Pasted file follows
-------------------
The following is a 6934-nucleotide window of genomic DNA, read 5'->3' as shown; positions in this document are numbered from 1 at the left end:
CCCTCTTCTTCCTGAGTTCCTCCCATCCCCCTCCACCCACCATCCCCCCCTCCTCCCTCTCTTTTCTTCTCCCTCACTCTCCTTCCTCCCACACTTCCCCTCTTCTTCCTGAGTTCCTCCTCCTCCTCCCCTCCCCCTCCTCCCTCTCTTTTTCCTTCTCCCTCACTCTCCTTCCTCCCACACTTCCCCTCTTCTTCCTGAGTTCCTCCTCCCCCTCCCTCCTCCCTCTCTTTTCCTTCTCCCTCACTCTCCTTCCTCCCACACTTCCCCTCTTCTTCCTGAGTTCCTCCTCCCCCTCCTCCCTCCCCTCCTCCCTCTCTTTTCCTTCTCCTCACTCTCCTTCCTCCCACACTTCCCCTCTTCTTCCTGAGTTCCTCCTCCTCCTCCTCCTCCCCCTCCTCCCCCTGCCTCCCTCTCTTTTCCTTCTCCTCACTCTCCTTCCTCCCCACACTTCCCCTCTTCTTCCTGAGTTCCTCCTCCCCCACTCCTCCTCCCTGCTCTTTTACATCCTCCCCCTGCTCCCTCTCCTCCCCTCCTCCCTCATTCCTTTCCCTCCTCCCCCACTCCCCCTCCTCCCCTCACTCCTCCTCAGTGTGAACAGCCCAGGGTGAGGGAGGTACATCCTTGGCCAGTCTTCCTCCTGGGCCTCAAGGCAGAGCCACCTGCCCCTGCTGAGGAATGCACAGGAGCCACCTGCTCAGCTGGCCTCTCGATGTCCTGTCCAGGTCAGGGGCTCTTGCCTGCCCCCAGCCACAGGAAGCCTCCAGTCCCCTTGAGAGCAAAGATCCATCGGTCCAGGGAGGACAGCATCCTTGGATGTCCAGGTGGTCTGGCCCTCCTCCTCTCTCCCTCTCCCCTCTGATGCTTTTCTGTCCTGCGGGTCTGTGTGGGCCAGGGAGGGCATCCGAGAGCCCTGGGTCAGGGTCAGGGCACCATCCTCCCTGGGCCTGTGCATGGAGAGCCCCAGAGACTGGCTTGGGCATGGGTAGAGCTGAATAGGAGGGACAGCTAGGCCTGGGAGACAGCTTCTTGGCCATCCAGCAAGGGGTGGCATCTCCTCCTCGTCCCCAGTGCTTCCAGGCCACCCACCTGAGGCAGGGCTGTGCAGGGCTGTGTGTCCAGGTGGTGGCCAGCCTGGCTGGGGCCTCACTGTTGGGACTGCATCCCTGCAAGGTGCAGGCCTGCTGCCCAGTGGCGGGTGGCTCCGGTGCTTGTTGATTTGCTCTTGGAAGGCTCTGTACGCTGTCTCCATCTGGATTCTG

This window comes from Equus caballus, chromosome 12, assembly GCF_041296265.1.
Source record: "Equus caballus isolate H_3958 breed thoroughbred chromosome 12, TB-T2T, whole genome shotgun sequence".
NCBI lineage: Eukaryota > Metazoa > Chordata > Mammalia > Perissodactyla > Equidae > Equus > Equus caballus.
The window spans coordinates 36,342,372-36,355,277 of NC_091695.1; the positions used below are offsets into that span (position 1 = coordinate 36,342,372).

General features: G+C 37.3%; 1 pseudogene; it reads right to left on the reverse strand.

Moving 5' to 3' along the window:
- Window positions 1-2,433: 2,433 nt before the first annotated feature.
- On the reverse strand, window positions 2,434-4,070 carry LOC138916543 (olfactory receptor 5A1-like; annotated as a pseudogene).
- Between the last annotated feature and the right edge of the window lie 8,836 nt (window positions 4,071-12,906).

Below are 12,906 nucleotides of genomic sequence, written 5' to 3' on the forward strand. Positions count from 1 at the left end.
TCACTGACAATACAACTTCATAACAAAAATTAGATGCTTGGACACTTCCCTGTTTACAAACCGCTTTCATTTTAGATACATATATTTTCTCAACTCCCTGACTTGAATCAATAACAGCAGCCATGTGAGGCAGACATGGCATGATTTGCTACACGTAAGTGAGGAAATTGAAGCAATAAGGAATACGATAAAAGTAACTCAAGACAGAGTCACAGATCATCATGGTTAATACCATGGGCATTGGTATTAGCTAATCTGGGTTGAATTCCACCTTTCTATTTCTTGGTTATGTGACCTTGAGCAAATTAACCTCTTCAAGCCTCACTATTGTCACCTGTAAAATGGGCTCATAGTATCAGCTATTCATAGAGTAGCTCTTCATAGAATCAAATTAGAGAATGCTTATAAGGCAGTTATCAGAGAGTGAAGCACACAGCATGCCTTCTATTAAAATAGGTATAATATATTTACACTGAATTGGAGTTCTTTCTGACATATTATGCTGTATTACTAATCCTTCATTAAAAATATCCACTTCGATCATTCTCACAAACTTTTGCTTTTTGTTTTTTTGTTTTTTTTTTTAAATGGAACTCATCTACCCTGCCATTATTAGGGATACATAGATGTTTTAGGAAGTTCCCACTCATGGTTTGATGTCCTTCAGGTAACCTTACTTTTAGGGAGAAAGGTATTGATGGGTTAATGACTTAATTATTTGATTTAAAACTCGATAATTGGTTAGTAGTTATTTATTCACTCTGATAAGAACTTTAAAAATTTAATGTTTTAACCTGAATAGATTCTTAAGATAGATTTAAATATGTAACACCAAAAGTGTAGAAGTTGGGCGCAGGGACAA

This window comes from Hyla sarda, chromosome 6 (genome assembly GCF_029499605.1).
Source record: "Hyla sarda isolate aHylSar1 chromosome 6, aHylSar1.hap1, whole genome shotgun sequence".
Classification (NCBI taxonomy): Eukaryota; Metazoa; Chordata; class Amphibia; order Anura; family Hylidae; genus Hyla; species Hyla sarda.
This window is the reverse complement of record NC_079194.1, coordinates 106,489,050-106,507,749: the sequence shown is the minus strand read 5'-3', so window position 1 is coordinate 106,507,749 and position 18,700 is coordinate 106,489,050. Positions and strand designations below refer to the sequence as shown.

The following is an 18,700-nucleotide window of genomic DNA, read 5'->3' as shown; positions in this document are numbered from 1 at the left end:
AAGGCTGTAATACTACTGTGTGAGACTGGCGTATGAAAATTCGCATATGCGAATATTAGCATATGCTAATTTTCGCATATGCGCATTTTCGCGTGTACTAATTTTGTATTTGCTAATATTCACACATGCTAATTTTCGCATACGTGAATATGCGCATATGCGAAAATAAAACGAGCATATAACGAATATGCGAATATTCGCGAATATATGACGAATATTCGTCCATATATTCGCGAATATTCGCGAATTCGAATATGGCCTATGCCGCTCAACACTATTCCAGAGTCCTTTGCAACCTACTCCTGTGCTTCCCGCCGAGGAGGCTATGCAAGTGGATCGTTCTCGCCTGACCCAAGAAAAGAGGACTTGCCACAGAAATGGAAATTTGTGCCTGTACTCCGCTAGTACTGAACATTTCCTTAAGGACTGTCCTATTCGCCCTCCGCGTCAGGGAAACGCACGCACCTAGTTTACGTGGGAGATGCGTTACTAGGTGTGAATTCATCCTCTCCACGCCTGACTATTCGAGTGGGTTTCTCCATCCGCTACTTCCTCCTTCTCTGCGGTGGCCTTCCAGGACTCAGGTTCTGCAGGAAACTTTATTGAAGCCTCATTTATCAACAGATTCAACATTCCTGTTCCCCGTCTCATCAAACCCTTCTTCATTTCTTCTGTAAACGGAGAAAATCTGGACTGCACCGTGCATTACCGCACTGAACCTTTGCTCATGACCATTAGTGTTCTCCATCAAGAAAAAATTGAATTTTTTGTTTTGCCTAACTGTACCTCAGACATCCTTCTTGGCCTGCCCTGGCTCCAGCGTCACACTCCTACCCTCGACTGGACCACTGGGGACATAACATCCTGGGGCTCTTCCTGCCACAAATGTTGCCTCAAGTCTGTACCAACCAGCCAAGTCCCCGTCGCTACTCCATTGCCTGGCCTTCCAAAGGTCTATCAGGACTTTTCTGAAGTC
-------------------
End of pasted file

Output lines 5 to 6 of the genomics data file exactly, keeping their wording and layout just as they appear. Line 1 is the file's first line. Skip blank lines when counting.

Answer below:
NCBI lineage: Eukaryota > Metazoa > Chordata > Mammalia > Perissodactyla > Equidae > Equus > Equus caballus.
The window spans coordinates 36,342,372-36,355,277 of NC_091695.1; the positions used below are offsets into that span (position 1 = coordinate 36,342,372).